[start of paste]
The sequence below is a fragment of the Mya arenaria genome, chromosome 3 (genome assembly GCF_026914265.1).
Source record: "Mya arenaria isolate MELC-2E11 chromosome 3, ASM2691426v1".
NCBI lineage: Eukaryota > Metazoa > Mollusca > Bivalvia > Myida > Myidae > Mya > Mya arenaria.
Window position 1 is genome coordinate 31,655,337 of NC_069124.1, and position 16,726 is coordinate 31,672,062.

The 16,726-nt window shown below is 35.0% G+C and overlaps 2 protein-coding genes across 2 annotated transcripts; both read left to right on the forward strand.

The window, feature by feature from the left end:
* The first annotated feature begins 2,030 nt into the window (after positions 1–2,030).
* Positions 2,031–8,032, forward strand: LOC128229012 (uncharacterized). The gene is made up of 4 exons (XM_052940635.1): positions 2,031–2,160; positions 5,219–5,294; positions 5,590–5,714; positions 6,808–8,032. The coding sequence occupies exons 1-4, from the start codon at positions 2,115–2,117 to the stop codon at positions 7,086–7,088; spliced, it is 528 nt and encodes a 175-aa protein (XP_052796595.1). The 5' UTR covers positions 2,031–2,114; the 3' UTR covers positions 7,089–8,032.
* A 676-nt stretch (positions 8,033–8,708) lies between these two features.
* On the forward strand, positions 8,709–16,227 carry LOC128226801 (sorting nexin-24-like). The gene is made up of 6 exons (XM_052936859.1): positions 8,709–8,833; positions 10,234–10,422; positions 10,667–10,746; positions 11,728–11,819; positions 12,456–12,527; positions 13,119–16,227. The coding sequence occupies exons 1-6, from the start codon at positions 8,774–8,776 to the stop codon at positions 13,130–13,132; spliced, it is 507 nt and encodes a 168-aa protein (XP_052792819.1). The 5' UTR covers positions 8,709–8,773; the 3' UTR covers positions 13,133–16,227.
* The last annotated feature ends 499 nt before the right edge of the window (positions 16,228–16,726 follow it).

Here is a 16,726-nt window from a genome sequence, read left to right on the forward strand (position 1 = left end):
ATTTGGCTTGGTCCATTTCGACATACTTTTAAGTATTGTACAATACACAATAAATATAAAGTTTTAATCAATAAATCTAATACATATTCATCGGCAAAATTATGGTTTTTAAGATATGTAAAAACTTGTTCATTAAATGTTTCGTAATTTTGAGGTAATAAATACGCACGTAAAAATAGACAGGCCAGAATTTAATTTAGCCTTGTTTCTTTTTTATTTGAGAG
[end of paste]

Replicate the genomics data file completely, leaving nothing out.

The sequence below is a fragment of the Mya arenaria genome, chromosome 3 (genome assembly GCF_026914265.1).
Source record: "Mya arenaria isolate MELC-2E11 chromosome 3, ASM2691426v1".
NCBI lineage: Eukaryota > Metazoa > Mollusca > Bivalvia > Myida > Myidae > Mya > Mya arenaria.
Window position 1 is genome coordinate 31,655,337 of NC_069124.1, and position 16,726 is coordinate 31,672,062.

The 16,726-nt window shown below is 35.0% G+C and overlaps 2 protein-coding genes across 2 annotated transcripts; both read left to right on the forward strand.

The window, feature by feature from the left end:
* The first annotated feature begins 2,030 nt into the window (after positions 1–2,030).
* Positions 2,031–8,032, forward strand: LOC128229012 (uncharacterized). The gene is made up of 4 exons (XM_052940635.1): positions 2,031–2,160; positions 5,219–5,294; positions 5,590–5,714; positions 6,808–8,032. The coding sequence occupies exons 1-4, from the start codon at positions 2,115–2,117 to the stop codon at positions 7,086–7,088; spliced, it is 528 nt and encodes a 175-aa protein (XP_052796595.1). The 5' UTR covers positions 2,031–2,114; the 3' UTR covers positions 7,089–8,032.
* A 676-nt stretch (positions 8,033–8,708) lies between these two features.
* On the forward strand, positions 8,709–16,227 carry LOC128226801 (sorting nexin-24-like). The gene is made up of 6 exons (XM_052936859.1): positions 8,709–8,833; positions 10,234–10,422; positions 10,667–10,746; positions 11,728–11,819; positions 12,456–12,527; positions 13,119–16,227. The coding sequence occupies exons 1-6, from the start codon at positions 8,774–8,776 to the stop codon at positions 13,130–13,132; spliced, it is 507 nt and encodes a 168-aa protein (XP_052792819.1). The 5' UTR covers positions 8,709–8,773; the 3' UTR covers positions 13,133–16,227.
* The last annotated feature ends 499 nt before the right edge of the window (positions 16,228–16,726 follow it).

Here is a 16,726-nt window from a genome sequence, read left to right on the forward strand (position 1 = left end):
ATTTGGCTTGGTCCATTTCGACATACTTTTAAGTATTGTACAATACACAATAAATATAAAGTTTTAATCAATAAATCTAATACATATTCATCGGCAAAATTATGGTTTTTAAGATATGTAAAAACTTGTTCATTAAATGTTTCGTAATTTTGAGGTAATAAATACGCACGTAAAAATAGACAGGCCAGAATTTAATTTAGCCTTGTTTCTTTTTTATTTGAGAG